The de­creas­ing cost of so­lar PV has po­si­tioned re­new­able en­er­gy tech­nol­o­gy as one of the cheap­est forms of en­er­gy in many parts of the world. As shown in Fig­ure 2b, the glob­al weight­ed av­er­age lev­elized cost of elec­tric­i­ty (LCOE) of new util­i­ty-scale so­lar PV is now be­low the low­er end of the price range of fos­sil fuel-fired pow­er gen­er­a­tion op­tions.5

The decreasing cost of solar PV has positioned renewable energy technology as one of the cheapest forms of energy in many parts of the world.

In this Kühne Im­pact Se­ries, we demon­strate how the glob­al dif­fu­sion of clean tech­nol­o­gy through in­ter­na­tion­al trade has played an im­por­tant role in the dra­mat­ic cost re­duc­tion in so­lar glob­al­ly. Specif­i­cal­ly, we dis­cuss Chi­na’s sub­stan­tial ex­pan­sion in so­lar PV pro­duc­tion, mak­ing Chi­na the lead­ing glob­al pro­duc­er since 2007, and its role in bring­ing down the cost of so­lar en­er­gy world­wide. Through com­par­isons to a pre­dict­ed coun­ter­fac­tu­al cost de­vel­op­ment of so­lar PV in the ab­sence of Chi­na’s ex­pan­sion or ab­sent open in­ter­na­tion­al mar­kets, we show that in­ter­na­tion­al trade is es­sen­tial in the glob­al dif­fu­sion of clean en­er­gy tech­nol­o­gy as it en­sures that all coun­tries ben­e­fit from the low­er cost of clean en­er­gy tech­nolo­gies. Thus, in ad­di­tion to the green sourc­ing po­ten­tial of in­ter­na­tion­al trade dis­cussed in the pre­vi­ous Kühne Im­pact Se­ries, we high­light that the glob­al dif­fu­sion of clean tech­nol­o­gy is an­oth­er im­por­tant chan­nel through which in­ter­na­tion­al trade mat­ters in the fight against cli­mate change.

We con­clude by dis­cussing po­ten­tial chal­lenges for the fur­ther glob­al dif­fu­sion of clean tech­nol­o­gy. In par­tic­u­lar, we dis­cuss the vul­ner­a­bil­i­ty of the cur­rent ge­o­graph­i­cal con­cen­tra­tion in glob­al sup­ply chains, the US-Chi­na and EU-Chi­na “So­lar Trade War,” and the slow­down in high-qual­i­ty so­lar en­er­gy in­ven­tions.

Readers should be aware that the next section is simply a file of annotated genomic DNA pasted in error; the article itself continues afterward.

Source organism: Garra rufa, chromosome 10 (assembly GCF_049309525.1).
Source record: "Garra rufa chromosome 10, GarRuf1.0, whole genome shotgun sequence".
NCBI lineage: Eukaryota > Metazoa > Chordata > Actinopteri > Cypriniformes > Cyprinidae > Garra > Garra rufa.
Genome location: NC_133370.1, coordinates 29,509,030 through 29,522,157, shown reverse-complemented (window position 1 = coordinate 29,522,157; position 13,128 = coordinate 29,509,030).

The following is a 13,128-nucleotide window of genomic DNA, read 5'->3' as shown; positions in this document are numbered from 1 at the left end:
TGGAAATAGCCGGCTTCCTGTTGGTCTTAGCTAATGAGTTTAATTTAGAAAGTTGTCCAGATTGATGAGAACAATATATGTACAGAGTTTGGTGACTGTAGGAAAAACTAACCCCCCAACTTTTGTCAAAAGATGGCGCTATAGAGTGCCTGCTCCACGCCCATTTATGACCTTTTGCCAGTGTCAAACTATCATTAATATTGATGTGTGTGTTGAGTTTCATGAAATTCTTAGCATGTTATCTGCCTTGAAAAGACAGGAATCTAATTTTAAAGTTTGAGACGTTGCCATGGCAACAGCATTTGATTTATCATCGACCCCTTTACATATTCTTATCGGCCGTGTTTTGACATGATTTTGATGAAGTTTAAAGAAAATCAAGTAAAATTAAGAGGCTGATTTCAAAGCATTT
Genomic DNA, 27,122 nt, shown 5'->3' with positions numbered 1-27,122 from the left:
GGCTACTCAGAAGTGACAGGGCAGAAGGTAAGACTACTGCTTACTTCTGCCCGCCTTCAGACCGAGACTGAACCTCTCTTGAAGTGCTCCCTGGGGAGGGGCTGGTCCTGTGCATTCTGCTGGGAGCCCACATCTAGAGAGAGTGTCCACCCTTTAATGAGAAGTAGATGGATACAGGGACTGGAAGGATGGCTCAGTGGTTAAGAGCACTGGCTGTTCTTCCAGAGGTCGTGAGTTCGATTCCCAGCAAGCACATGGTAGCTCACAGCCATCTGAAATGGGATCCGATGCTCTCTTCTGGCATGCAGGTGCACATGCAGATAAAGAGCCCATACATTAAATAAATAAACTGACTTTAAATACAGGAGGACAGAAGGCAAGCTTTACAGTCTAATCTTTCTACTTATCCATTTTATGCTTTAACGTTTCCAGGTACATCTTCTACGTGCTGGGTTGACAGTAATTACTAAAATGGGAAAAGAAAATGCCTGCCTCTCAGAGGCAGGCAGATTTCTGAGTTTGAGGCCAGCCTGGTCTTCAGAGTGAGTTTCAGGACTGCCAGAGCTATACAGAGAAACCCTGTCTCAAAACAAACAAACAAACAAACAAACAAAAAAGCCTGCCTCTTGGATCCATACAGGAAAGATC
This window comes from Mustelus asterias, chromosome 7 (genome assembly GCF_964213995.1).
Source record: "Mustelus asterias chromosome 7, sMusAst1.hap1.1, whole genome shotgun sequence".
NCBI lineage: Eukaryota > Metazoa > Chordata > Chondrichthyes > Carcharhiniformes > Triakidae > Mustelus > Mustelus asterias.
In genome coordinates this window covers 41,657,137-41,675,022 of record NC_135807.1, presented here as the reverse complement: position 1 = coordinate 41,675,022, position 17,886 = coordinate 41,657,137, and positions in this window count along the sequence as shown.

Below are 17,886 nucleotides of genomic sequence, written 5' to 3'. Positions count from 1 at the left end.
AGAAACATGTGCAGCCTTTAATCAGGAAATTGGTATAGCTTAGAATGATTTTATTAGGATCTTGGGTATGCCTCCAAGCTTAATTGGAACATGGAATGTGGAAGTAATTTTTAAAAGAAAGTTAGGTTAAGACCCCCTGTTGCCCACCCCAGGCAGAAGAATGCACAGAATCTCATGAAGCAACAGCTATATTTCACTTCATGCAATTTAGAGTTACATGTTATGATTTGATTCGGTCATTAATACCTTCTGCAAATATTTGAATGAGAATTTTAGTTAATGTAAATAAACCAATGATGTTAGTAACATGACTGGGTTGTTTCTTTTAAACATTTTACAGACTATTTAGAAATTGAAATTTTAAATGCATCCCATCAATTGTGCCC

... be­cause In­ter­na­tion­al Trade Lever­aged a Chi­nese So­lar Boom
To il­lus­trate the dri­vers be­hind the rise in so­lar PV and the role of in­ter­na­tion­al trade in clean tech­no­log­i­cal dif­fu­sion, Fig­ure 3 shows the an­nu­al pro­duc­tion of so­lar PV in the lead­ing pro­duc­ing coun­tries. The fig­ure shows that an ex­pan­sion in Chi­na’s pro­duc­tion large­ly dri­ves the over­all in­crease in pro­duc­tion: the glob­al so­lar boom is large­ly a Chi­nese so­lar boom. Start­ing from al­most zero in 2000, Chi­na’s glob­al share of so­lar PV pro­duc­tion has risen sharply, mak­ing Chi­na the lead­ing pro­duc­er glob­al­ly since 2007. To­day, Chi­na’s share in so­lar PV pro­duc­tion ex­ceeds 80%, which is more than dou­ble its share of glob­al de­mand, mak­ing Chi­na the lead­ing ex­porter of so­lar PV glob­al­ly.6

The ex­pan­sion of the so­lar in­dus­try in Chi­na is a re­sult of the cost-com­pet­i­tive­ness of Chi­nese firms, which is it­self due to sev­er­al fac­tors. First, Chi­nese firms ben­e­fit­ed from low la­bor costs com­pared to pre­vi­ous in­cum­bents. Sec­ond, the Chi­nese gov­ern­ment en­act­ed a range of in­dus­tri­al poli­cies, in­clud­ing sub­si­dies, to sup­port a sec­tor that it viewed as strate­gic (see, e.g., Ba­nares-Sanchez et al., 2023). Third, a de­mand push al­lowed Chi­nese firms to ben­e­fit from economies of scale and learn­ing by do­ing.